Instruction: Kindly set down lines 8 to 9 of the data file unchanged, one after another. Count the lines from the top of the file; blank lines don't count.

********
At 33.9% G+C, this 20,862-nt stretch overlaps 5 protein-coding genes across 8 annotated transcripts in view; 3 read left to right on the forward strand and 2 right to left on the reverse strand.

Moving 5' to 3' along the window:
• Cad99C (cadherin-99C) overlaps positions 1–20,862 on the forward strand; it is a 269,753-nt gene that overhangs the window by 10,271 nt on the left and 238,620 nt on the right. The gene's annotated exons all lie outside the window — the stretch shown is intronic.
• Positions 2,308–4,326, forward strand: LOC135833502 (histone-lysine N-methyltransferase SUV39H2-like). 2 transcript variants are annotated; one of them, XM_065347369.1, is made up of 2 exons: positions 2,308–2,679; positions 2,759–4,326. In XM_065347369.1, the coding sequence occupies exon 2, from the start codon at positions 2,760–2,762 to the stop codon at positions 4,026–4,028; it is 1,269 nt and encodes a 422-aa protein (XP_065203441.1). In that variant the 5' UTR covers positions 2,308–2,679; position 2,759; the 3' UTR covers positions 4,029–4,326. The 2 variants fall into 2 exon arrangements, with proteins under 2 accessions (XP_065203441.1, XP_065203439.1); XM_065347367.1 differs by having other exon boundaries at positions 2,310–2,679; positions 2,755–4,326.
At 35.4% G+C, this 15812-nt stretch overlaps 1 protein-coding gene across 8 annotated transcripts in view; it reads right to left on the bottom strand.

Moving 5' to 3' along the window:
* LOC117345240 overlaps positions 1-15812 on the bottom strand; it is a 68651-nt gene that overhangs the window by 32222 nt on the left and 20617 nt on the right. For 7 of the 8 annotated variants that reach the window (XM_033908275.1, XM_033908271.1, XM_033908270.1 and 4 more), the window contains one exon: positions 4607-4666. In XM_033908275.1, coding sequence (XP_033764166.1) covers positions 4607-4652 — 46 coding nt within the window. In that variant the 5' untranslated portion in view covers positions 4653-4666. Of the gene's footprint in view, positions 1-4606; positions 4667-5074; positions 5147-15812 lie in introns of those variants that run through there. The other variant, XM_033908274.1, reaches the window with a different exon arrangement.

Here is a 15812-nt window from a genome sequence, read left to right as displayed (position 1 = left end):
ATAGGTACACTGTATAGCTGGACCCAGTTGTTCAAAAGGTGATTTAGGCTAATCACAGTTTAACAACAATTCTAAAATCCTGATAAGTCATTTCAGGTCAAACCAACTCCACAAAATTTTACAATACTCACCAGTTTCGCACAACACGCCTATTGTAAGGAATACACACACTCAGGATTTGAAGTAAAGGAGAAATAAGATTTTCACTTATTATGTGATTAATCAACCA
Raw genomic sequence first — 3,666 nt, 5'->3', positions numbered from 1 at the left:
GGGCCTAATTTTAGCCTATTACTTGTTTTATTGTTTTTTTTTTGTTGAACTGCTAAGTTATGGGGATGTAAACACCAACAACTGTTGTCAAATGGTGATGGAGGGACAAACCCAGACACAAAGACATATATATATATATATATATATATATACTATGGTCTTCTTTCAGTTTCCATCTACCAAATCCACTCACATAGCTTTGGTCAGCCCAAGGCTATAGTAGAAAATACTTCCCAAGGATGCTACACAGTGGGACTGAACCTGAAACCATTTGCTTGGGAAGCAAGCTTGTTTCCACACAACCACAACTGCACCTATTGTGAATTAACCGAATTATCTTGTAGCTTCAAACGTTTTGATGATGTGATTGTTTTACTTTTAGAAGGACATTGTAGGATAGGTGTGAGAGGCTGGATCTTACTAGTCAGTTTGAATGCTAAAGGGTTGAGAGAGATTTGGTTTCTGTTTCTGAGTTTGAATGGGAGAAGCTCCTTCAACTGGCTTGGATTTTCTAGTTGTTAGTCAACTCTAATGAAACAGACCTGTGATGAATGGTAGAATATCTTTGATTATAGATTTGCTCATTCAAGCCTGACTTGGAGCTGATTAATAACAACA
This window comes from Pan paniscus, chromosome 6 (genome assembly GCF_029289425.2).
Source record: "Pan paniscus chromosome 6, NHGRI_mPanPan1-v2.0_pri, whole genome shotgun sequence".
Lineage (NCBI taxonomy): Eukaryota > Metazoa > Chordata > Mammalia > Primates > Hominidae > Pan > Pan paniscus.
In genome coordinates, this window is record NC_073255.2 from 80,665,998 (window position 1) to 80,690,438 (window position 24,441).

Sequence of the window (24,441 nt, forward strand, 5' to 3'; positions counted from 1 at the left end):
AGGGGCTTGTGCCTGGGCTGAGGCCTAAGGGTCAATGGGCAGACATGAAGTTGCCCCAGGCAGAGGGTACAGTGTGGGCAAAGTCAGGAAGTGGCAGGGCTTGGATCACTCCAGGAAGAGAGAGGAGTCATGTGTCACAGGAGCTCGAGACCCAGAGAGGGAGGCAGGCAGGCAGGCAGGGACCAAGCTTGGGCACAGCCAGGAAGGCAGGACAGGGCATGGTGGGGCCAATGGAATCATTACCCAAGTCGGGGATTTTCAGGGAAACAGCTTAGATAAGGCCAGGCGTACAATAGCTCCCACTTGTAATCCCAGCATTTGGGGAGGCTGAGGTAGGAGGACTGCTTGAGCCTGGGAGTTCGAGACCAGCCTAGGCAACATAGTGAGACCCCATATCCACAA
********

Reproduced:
Here is a 15812-nt window from a genome sequence, read left to right as displayed (position 1 = left end):
ATAGGTACACTGTATAGCTGGACCCAGTTGTTCAAAAGGTGATTTAGGCTAATCACAGTTTAACAACAATTCTAAAATCCTGATAAGTCATTTCAGGTCAAACCAACTCCACAAAATTTTACAATACTCACCAGTTTCGCACAACACGCCTATTGTAAGGAATACACACACTCAGGATTTGAAGTAAAGGAGAAATAAGATTTTCACTTATTATGTGATTAATCAACCA